These methods, originally developed for insuring ships at sea, cannot be applied to digital risk that is more affected by future trends than past performance.


Also, many of these approaches do not leverage the available tools and massive amounts of digital data that exist to help assess risk, set congruent policy prices, and provide meaningful coverage. The problem is that businesses – particularly SMEs – suffer as a result. Applying traditional insurance methods to an evolved risk such as cyber can often make the entire endeavour seemingly not worth it.

A new approach to protecting businesses

Continuing to use the old insurance model can be a risk in itself. SMEs need a new way to protect themselves that helps them improve their defences, stay on top of new and evolving threats, and leverage data to help them understand their risk. With businesses generating more data than ever, sticking to traditional forms of protection leaves businesses exposed as potential targets for cybercriminal groups.

Now, ‘active’ cyber insurance has emerged in Australia as a revolutionary solution tailored to the digital age. Unlike historical approaches, it uses technology to assess each individual policyholder’s risk, taking into account the diverse SME business landscape across different company sizes, types, and industries.

Active cyber insurance is more than risk transfer; it is policyholders and insurers working together to lower cyber risk.


It’s an innovative approach that collaborates with organisations to understand their cyber risk profiles, fortify their defences, and prevent digital risk before it strikes.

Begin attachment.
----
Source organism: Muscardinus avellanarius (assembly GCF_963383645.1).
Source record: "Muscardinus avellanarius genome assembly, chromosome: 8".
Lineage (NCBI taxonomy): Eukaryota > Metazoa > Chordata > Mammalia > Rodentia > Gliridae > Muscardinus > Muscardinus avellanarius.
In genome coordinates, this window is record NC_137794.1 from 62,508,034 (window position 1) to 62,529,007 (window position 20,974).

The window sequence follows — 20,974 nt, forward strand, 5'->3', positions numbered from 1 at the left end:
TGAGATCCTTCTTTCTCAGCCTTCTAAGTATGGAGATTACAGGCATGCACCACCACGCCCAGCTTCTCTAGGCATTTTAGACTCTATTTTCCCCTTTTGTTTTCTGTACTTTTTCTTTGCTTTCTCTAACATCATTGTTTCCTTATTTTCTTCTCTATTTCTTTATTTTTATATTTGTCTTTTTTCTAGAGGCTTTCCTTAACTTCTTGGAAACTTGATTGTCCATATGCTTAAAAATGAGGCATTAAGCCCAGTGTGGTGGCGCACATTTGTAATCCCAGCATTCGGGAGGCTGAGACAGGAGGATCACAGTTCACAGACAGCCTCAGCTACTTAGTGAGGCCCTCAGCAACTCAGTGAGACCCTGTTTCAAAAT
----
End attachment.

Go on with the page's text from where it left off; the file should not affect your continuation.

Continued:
By combining assessment, protection, and response all in one place, active cyber insurance provides policyholders with a risk assessment to better understand their existing security posture and cyber defensive areas they should reinforce. Secondly, by continuously scanning and monitoring an organisation’s digital environment, active risk management platforms provide real-time alerts about vulnerabilities and exposures and flag emerging threats before they can escalate into full-blown incidents, leading to significant business disruption.

Lastly, if and when an attacker inevitably breaks through, with active cyber insurance, a team of on-demand security professionals is available to help businesses respond to and quickly recover from an incident, returning them to normal business operations as soon as possible.

Australia is now at a pivotal moment in its cybersecurity journey. The latest voluntary cyber health checks and one-on-one assistance initiatives announced by the Australian Government to support SMEs in combating cybercriminal groups are positive steps forward.

As businesses adapt to the digital age, the evolution of cyber insurance becomes not just a necessity but an imperative strategy in safeguarding digital assets. Small businesses need to understand not only that they are at risk, but also that they have innovative options to give them the protection they need.

Sam Weaver is general manager at Coalition Australia, backed by Allianz Australia and touted as the “world’s first active cyber insurance provider”.

Recruited to Coalition’s US headquarters in 2021, Weaver jumped ship to the firm’s Australian arm in mid-2023, right before its official launch late last year. Weaver previously served in a senior leadership position at risk management and reinsurance multinational Aon, based at the company’s US head office in Chicago, IL.